Postby Jagan » 09 Sep 2002 14:28

D Sandhu,

Thanks for the review of those four books. I must admit I have not come across even one of them, but going by your review , They should be a good read.

Your mention of Chowang rinchen brings to mind a recent book i bought which were the memoirs of Rinchen edited by another gentleman. I will try to post more details after going home.

I was earlier mentioning about the IAF related book 'Inside Occupied Kashmir' by P N Gupta. Since Gupta was a POW along with Sher Jang Thapa, Gupta devotes 3-4 pages to the Seige of Skardu. Since this was published in 57-58, I must say it is one of the earliest narrations of that struggle.

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Re: Books that cover Indian Armed forces and its History

Postby dsandhu » 09 Sep 2002 20:45

Jagan

Is the book about Col. C. Rinchen MVC & Bar published by the Dehradun based company which also published, Hunters of Longewala?

There are a number of regimental histories books published by various regimental centers, any idea how to obtain one of them in India?
Most of these deal with post 1947 history, some of them are current upto late 1980's or early 1990's.
I know of the following:

Dogra
Guards
Garhwal Rifles
Jak Rifles
JAK LI
and various Gorkha Rifles.
The JAK LI book is written by Lt. Gen. Chibber and has a detailed account of Sub. Bana Singh's actions in Siachen.

Regarding the book by Lt. Gen. Menezes:

It deals mostly with the East India Army ( Clive and battle of Plassey stuff) very litte about IA actions in WW-2 or post 1947.
If you are interested in East India army stuff then this is the book for you.

But on the other hand if you want to read about IA actions in WW2 or post 1947 then this does not have much in it.

My personal feeling about this book is: "DUMP IT"

jai Ho

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Re: Books that cover Indian Armed forces and its History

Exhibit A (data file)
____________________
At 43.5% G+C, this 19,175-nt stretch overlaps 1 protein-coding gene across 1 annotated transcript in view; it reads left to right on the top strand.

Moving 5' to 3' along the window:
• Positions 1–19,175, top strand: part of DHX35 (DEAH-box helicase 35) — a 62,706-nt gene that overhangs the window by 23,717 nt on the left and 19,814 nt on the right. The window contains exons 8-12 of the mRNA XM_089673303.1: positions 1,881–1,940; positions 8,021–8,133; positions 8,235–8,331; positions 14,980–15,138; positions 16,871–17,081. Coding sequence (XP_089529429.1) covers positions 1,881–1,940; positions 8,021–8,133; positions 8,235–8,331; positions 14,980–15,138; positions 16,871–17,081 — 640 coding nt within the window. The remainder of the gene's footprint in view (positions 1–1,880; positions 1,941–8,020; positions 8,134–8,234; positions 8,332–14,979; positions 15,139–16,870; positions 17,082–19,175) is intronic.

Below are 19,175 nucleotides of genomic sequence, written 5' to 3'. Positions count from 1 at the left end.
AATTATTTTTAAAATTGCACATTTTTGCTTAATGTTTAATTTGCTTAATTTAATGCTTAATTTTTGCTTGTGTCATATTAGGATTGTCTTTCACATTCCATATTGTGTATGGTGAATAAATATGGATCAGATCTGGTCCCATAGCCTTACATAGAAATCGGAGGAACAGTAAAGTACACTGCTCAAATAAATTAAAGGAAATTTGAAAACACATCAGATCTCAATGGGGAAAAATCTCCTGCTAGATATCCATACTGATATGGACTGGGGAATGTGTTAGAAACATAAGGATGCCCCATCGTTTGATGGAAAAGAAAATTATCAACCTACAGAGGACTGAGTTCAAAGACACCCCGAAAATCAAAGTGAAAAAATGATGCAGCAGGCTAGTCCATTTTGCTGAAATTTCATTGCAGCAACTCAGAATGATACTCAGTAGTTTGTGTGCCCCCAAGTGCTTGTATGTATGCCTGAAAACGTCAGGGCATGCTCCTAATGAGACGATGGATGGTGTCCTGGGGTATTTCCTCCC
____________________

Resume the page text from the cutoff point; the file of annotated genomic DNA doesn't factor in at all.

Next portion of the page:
Postby Radhey » 09 Sep 2002 20:46

>>I do have to state that Menezes book is not the best thing that you can get for the IA
>>History. Menezes starts with the Pre independence british era right from the
>>1700s-1800s and the net result is he is not able to give proper coverage to all events.
>>Still , its a matter of perception , others may end up liking it, I did not.

Well! To be fair, the author has made a great effort to cover events spanning across 4 centuries, in about 600 pages, to provides a holistic view on the making of the Indian Army... Like I had said, it is an history book and might not be the best.. But again, it is a matter of perception..

>>Mankekar's book is pretty much Okay, but it hardly has any amount of detail about
>>the fighting and the mistakes we made. It covers the political aspects well, but the
>>military aspects are barely touched.

Your comments are pretty accurate about Mankekar's book..

Cheers!

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Re: Books that cover Indian Armed forces and its History

Postby Jagan » 09 Sep 2002 23:58

Details on the book about Chewang Rinchen

A Legend in his own time - Chewang Rinchen Memoirs - Edited by Dr. Virendra Verma - Padma Shri.

Published by Young India Publications - Dehradun 1998. Cost Rs 180/-

The Author is an ex Principal of NDA and as the blurb proudly states, is 86 years old! He has several other books to his credit including - Fall of DBN Bridge 71 , Race to Bogra, Battle of Dograi 65, Battle of Basantar 71, Hunting Hunters, Our Vintage Transport Aircraft and Valour Triumphs - Battle of Rezang La (I haven't come across a single book from this list.)

The book on Rinchen is about 180 pages, and is as detailed as one can get. Though the style maynot be racy or interesting enough, it has plenty of raw information of archival nature. The illustrations that accompany the book are also a good number. Some interesting facts that come to light - Rinchen did not get promoted to Lt Col because he did not pass the current affairs paper for the promotion test. and He retired prematurely as Major in 1980.